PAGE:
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Is A Swollen Eyelid After PRK Normal? (And How to Treat)

Is A Swollen Eyelid After PRK Normal? (And How to Treat)

PRK is a great way to correct vision. But it does come with some additional recovery. During this recovery you will have some blurry vision as well as some scratchiness, discomfort or pain to the eye. But you also can develop some swelling of the eyelids after PRK. Why is this?

While the eye is recovering after PRK, the surface of the eye is “injured”. This generates an immune response from the body. This immune response causes fluid to leak out of blood vessels and can create extra edema or swelling of the eyelids.

This swelling will slowly resolve as things continue to heal up from the PRK. But there are ways to treat it and resolve it quicker. But to first understand what causes a swollen eyelid after PRK and how to treat it, we have to rewind back to the procedure itself.

How Is PRK Different From Lasik

Both of these laser eye surgeries correct vision. Both in fact, use the exact same laser which does the actual prescription treatment. But these two procedures have a key difference.

In order for the laser to work properly and correct vision, it must be applied to the rigid structural framework layer of the cornea called the stroma. This layer exists beneath the surface of the cornea (and makes up 90% of the whole thickness of the cornea).

Layers of the cornea

Layers of the cornea; Image by StemBook (CC BY 3.0) / modified from original

The key difference between lasik and PRK is how that stroma is exposed.

Lasik creates a lasik flap within the stroma. This lasik flap is folded back to expose the stroma for treatment. After the treatment, the lasik flap is repositioned.

With PRK, the very surface layer on top of the stroma, called epithelium, is removed in order to expose the stroma. This layer is like the “skin” on our eye. Following the treatment, this layer regrows.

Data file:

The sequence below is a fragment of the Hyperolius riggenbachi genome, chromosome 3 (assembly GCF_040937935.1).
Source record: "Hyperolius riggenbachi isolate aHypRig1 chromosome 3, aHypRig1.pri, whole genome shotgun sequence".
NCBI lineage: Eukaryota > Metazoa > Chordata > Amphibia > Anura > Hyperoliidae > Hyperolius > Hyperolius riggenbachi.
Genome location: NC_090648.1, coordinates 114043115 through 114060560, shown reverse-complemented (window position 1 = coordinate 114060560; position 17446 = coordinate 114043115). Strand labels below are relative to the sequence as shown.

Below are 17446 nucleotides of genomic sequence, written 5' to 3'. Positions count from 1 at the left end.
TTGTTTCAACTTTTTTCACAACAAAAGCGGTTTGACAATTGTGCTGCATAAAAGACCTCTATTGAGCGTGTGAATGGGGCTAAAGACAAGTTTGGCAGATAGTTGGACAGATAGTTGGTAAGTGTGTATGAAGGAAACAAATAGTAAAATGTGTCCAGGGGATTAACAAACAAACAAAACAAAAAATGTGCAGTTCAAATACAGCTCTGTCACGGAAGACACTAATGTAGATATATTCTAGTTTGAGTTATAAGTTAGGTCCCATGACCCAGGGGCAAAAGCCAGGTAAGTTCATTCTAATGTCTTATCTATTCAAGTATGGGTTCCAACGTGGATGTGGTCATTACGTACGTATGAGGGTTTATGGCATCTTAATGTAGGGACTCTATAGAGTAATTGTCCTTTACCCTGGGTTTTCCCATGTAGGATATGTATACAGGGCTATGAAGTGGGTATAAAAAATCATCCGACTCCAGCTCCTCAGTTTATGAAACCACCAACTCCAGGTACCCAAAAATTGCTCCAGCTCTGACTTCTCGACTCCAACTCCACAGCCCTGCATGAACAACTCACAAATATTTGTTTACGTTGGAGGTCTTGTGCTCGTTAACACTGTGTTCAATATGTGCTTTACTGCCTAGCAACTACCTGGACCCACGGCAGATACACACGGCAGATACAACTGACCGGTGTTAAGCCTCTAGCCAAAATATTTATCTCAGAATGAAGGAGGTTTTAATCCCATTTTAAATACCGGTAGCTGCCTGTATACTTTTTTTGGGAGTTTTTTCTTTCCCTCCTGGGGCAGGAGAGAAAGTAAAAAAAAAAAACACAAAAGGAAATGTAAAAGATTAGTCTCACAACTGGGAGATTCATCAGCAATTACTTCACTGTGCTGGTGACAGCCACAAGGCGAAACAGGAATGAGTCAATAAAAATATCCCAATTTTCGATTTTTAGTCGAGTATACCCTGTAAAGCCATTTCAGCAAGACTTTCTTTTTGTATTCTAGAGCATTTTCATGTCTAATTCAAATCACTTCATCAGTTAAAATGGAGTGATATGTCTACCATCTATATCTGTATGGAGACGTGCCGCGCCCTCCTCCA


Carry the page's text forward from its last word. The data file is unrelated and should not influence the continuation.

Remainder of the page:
While lasik has a quick one day recovery; the recovery after PRK is longer. Because that “skin” layer on the eye is removed, the eye has a large scratch on the eye until it grows back.

What Does An Eye Scratch Do?

The main things that this eye scratch (also known as an epithelial defect or epithelial abrasion) does is that it gives you blurry vision and pain.

  • The cornea is one of the most sensitive parts of the body. Typically, the epithelium covers the cornea and you don't notice this (unless you go and touch your eye with your finger). But when the epithelium is missing and the stroma exposed, you have pain and discomfort. Following PRK, surgeons will often place a soft contact lens on the eye to help cover the cornea and prevent a lot of the pain and discomfort.
  • In addition, the epithelium contributes to the smooth surface of the cornea. When removed, you are looking through a more irregular surface and will have some blurry vision until it fully heals over and everything becomes smooth again.

But this surgically created eye scratch is detected by the body as an injury. When our body detects an injury, it mounts a protective immune system defense.